Just do it. Nancy wanted to involve Bill in his move. "We've always done these things together," she explained. Her support group discouraged her. "Bill will just worry and fret," they warned. The group is right. Moving involves major change. For someone with dementia, even voluntary change leads to anxiety, which increases LBD symptoms like hallucinations and delusions--and acting out behavior.

To avoid these issues, Nancy needs to keep the time up to moving day as calm and uneventful as possible. This means not telling Bill when he is moving. If it isn't talked about in the last day or so, he will likely forget any earlier conversations. Nancy can pack up and bring Bill's belongings to him after she has delivered him to his new home.

This may sound unfair, but the rules have changed. Dementia decreases the ability to understand cause and effect. Likely, Bill can no longer understand why he must move. There's also the fear of abandonment.Thus, not letting Bill know about the move is like the therapeutic fib: when it is done for his good and to avoid damaging stress, it is therapeutic.

Use a little medicine.  Matthew's doctor suggested that he take a small dose of Seroquel, starting a few days before his move and lasting a week or so afterwards, while he was getting situated. . Dorothy reported that it really helped to smooth the way for the move. "Matthew wasn't nearly so upset as I was afraid he'd be," she said. Even for the family who avoids drugs as much as possible, there are times when they can be very useful and this is one of them!

Next week will be about the first weeks in residential care.

For information about Lewy body disorders, read our books:
A Caregivers’ Guide to Lewy Body Dementia
Managing Cognitive Issues in Parkinson’s & Other Lewy Body Disorders


Friday, March 13, 2015

Dementia Drugs or Not?

We talk a lot about being very careful about the drugs our LBD loved ones take. What about dementia drugs (Aricpet, Exelon, Razadyne and Namenda)? They definitely aren't as scary as the drugs used to manage behaviors, but still, caregivers wonder if they are safe. And even if they are safe, are they effective? Should our loved ones bother taking them?

The bottom line is that we believe that in most cases, these drugs fairly safe. We also believe they can be quite helpful, although not necessarily in the way one might think. The amount that dementia drugs improve cognition can be fairly limited, and if this were their only effect, they might not be worthwhile. However, they can be quite effective in decreasing symptoms such as hallucinations, paranoia, anxiety or even depression. Further, they do this with fewer and less serious side effects than many of the drugs most often used for the behavior problems more common with LBD than with Alzheimer's. The downside is that eventually, they quit working.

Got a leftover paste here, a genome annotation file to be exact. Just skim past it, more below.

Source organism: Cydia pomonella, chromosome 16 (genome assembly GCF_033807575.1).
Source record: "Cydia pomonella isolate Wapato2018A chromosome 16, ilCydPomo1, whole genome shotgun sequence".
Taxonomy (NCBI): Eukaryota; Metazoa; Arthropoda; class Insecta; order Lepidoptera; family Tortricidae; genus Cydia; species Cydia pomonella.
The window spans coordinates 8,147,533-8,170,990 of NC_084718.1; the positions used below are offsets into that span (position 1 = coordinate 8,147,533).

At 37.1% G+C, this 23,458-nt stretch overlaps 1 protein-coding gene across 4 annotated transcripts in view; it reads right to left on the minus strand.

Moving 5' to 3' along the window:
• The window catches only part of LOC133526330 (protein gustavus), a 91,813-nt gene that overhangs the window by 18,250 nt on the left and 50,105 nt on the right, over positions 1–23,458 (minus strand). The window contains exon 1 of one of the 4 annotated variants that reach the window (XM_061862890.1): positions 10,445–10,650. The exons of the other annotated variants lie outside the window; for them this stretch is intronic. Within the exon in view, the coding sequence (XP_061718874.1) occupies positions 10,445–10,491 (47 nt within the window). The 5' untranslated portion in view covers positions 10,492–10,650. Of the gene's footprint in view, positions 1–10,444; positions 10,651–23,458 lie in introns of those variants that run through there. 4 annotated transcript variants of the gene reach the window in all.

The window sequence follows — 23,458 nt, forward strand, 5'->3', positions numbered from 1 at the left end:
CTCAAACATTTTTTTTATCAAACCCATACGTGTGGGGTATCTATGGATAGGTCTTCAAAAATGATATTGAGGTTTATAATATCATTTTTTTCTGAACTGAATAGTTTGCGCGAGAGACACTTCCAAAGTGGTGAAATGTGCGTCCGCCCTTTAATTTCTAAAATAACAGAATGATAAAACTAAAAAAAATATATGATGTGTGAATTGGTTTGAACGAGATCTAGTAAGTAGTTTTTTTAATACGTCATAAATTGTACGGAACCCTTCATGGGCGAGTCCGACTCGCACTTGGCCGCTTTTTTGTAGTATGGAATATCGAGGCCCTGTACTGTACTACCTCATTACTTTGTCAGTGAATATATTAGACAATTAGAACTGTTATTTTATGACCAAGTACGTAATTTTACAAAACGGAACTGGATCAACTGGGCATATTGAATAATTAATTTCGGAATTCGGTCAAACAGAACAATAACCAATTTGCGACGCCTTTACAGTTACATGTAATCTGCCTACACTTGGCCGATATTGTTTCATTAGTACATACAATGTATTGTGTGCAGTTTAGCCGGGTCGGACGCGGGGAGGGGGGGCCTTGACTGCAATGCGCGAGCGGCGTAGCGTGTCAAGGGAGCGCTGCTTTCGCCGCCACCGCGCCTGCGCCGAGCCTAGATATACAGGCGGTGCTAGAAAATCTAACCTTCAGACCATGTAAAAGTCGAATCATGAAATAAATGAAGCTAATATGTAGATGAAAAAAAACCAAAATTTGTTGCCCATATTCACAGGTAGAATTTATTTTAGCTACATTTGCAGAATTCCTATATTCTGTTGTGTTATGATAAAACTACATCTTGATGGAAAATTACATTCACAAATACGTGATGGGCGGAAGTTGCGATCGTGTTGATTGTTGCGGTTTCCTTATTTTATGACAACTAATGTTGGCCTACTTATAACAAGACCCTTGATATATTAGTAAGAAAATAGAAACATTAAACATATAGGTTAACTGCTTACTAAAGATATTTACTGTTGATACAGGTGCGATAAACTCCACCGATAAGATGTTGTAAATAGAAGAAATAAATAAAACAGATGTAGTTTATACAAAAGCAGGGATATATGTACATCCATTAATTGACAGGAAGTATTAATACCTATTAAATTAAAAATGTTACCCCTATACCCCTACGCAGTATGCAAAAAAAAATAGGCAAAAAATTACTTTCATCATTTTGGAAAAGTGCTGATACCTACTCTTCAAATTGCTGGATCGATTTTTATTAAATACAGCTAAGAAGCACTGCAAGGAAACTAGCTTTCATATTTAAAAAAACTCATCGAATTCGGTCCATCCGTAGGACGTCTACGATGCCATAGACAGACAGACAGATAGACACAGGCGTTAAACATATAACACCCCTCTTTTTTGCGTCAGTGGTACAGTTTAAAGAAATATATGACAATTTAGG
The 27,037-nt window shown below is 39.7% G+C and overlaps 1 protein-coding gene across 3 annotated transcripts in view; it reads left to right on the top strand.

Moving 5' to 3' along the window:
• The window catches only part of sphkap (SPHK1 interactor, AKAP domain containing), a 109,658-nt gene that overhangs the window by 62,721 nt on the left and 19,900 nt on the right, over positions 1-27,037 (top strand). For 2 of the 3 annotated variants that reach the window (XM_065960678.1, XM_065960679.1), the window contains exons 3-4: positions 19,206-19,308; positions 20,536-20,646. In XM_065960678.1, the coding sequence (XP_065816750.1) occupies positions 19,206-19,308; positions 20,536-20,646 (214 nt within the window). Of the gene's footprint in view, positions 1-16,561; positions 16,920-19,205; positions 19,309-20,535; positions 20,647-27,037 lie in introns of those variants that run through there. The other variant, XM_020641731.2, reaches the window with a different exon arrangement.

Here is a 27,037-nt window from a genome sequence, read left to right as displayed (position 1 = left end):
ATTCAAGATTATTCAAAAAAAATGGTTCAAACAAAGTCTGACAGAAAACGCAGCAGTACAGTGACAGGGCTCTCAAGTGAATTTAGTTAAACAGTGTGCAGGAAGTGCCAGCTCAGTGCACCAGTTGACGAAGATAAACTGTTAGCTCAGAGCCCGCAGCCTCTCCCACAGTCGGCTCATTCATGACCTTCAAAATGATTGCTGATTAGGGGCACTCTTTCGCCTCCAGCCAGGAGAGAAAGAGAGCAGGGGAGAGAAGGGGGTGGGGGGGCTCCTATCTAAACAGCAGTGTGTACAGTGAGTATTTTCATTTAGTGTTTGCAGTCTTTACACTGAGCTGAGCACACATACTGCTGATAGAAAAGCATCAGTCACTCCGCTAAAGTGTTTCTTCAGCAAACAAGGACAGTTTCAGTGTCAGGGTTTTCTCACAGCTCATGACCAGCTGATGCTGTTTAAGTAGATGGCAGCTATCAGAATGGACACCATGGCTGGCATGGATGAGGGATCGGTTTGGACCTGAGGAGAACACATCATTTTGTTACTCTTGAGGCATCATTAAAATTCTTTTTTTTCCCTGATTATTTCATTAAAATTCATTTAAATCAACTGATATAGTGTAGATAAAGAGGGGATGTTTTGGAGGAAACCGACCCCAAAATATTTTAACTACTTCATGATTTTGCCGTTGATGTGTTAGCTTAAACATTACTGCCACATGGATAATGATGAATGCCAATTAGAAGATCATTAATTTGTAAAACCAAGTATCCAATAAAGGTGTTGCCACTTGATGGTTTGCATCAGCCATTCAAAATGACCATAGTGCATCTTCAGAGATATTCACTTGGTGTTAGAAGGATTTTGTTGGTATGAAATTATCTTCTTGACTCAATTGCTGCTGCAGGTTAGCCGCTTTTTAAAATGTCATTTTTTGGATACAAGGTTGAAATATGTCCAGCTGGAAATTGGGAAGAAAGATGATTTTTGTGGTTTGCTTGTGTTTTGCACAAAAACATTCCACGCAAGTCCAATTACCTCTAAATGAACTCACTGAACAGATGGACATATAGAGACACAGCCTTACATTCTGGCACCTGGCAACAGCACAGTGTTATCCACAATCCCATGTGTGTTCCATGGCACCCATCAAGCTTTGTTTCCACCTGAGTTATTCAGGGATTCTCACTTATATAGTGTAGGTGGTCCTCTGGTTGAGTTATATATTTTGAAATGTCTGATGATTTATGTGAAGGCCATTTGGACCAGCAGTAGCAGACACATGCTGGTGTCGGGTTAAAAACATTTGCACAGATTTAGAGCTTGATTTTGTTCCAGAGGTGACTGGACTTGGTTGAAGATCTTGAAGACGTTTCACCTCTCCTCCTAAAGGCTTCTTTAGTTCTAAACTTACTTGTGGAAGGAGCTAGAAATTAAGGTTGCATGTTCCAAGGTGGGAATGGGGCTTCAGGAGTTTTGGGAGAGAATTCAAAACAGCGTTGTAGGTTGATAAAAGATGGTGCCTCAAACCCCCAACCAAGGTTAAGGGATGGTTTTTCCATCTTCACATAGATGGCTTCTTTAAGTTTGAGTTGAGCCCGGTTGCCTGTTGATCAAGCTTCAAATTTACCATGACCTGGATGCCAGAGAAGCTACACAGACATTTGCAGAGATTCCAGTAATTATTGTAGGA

First, some basics:

  • The body is a wonderful "drug factory" that builds chemical compounds, then breaks them down and rebuilds them as needed.
  • Acetylcholine, one of the chemicals targeted by Lewy bodies, facilitates cognition and other brain functions.
  • Lewy bodies deplete acetylcholine, causing dementia and other LBD symptoms. Without adequate acetylcholine, the brain cells that use it to weaken and eventually die.
  • All dementia drugs require live cells to work.
  • No dementia drug stops the Lewy bodies from destroying brain cells. As more and more cells die, the drugs become less effective.

Aricept, Exelon and Razadyne, all act to inhibit the body's natural breaking down process. This increases the amount of available acetylcholine so that there are fewer LBD symptoms.

Namenda works in a similar way with a different set of chemicals that aren't so specific to LBD. It is usually prescribed in combination with one of the first three drugs. Its addition will often increase the waning effects of the first group of drugs, for both cognitive and non-cognitive symptoms. While Namenda does seem to be effective longer, its action is still temporary. Eventually, there won't be enough live cells for it to work either.

As for safety, these drugs all tend to be all pretty tough on the GI tract--on the stomach and gut. Each drug is a little different. Doctors will usually try oral Aricept first (its generic version is the least expensive). It there is a problem with it, the doctor may try oral Exelon or Razadyne next. If these cause too much GI distress, Aricept and Exelon come in patches that bypass the GI tract and decrease this problem significantly. Patches are more expensive but they do have fewer side effects. Although Namenda has the same GI issues as the other drugs, our experience is that most caregivers report that their loved one can take it without a problem.